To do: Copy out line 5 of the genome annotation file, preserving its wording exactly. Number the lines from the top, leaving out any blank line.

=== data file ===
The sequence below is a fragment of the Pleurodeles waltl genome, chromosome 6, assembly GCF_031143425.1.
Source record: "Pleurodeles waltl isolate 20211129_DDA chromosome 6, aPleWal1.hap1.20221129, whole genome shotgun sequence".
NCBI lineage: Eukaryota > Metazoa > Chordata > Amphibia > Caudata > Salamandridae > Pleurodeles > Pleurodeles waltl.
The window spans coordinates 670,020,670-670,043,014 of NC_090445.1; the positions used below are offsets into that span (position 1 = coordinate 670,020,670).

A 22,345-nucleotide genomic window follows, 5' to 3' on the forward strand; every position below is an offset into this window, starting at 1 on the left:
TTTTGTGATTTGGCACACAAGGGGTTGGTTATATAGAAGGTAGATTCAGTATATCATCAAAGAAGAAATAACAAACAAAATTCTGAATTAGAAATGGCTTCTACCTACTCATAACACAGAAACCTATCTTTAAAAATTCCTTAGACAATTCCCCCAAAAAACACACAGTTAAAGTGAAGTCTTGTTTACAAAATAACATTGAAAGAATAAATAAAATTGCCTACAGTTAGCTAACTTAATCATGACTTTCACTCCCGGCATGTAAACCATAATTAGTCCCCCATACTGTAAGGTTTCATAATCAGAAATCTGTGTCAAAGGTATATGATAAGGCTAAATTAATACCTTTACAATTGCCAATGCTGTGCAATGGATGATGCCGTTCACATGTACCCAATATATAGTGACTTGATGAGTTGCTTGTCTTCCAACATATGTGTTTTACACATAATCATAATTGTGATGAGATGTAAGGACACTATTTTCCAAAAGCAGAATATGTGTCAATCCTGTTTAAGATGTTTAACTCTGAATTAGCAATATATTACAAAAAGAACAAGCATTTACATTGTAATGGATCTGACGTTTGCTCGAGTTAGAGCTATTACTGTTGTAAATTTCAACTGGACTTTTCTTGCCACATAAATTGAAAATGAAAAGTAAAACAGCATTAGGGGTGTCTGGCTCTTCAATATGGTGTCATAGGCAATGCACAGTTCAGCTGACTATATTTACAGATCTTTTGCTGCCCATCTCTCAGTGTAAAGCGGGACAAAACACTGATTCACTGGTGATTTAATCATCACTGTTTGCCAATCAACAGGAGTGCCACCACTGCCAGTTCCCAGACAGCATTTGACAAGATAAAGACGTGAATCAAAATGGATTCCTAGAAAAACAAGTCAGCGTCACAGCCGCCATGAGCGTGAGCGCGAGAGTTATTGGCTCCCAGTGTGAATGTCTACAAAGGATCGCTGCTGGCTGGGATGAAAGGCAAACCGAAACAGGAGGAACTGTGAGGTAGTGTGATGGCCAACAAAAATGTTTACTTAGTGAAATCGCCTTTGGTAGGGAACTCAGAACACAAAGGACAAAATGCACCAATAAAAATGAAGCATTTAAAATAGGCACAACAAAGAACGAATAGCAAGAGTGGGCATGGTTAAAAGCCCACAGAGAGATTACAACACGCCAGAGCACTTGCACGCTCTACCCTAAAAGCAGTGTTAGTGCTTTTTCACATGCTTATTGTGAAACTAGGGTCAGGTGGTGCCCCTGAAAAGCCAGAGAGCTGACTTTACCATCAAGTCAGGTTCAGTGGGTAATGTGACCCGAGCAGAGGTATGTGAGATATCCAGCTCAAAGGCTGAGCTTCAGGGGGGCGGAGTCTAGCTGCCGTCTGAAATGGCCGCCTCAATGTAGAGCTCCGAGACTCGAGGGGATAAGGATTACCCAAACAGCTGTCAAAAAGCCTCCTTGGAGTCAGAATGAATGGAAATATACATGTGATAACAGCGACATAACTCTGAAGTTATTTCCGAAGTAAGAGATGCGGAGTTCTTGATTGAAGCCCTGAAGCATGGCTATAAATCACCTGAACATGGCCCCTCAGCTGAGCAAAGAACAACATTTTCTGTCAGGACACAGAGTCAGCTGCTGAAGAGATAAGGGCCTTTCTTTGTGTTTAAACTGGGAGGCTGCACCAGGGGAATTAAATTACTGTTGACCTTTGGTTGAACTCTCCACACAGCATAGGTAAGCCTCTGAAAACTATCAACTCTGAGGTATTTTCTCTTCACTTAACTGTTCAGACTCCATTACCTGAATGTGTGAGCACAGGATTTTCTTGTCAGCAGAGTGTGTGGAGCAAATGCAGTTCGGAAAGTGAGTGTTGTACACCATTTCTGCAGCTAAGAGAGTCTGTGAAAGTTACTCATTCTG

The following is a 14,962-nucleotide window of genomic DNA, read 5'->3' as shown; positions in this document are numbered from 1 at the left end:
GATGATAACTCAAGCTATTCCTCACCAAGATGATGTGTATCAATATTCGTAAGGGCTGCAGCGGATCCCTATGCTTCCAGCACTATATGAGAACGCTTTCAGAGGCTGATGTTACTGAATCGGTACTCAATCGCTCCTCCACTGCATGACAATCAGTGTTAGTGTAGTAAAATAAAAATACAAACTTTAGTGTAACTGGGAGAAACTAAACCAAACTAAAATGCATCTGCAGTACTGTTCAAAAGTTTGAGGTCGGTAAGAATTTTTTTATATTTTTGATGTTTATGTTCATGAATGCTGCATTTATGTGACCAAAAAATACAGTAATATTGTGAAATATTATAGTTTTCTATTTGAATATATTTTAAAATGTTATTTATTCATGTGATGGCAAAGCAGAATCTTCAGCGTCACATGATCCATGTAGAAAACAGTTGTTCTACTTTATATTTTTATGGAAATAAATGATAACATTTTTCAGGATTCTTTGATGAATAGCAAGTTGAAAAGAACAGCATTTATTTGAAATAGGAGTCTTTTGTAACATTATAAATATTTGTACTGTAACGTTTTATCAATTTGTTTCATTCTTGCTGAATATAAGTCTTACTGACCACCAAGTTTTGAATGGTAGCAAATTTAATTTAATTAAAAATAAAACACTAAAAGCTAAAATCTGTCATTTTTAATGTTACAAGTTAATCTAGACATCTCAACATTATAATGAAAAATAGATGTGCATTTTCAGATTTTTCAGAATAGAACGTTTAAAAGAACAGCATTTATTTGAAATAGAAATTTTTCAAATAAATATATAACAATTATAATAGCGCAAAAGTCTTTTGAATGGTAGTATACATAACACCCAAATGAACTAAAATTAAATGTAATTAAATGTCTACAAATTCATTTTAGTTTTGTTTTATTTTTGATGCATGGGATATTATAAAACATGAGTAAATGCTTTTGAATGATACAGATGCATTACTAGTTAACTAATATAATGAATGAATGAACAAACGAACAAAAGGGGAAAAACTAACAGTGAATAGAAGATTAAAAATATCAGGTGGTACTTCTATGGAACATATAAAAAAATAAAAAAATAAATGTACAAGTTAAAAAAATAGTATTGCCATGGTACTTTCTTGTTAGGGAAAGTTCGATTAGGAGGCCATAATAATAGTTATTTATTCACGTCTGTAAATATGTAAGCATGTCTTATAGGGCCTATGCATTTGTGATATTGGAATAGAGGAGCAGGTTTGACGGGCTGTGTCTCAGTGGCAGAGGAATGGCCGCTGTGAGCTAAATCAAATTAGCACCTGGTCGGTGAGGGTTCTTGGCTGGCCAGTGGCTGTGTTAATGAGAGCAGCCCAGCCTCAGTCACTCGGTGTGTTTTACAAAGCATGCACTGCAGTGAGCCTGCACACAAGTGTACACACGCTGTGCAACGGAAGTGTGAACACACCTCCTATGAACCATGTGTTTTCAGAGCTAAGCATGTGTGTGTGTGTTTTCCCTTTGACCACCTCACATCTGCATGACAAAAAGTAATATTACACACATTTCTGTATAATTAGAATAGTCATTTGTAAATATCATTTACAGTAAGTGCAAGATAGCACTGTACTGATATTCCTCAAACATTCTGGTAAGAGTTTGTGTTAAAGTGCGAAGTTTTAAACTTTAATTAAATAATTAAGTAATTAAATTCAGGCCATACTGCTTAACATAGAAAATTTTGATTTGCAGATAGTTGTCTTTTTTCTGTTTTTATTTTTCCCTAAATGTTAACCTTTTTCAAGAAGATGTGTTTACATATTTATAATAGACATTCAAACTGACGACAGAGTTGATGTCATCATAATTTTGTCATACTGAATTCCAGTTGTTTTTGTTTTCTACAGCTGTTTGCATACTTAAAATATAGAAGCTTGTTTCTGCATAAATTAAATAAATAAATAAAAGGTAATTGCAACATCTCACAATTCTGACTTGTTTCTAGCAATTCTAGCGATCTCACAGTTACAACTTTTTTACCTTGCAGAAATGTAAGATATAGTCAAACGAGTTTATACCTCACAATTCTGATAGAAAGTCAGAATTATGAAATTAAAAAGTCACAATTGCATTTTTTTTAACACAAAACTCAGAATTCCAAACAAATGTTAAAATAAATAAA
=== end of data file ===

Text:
A 22,345-nucleotide genomic window follows, 5' to 3' on the forward strand; every position below is an offset into this window, starting at 1 on the left: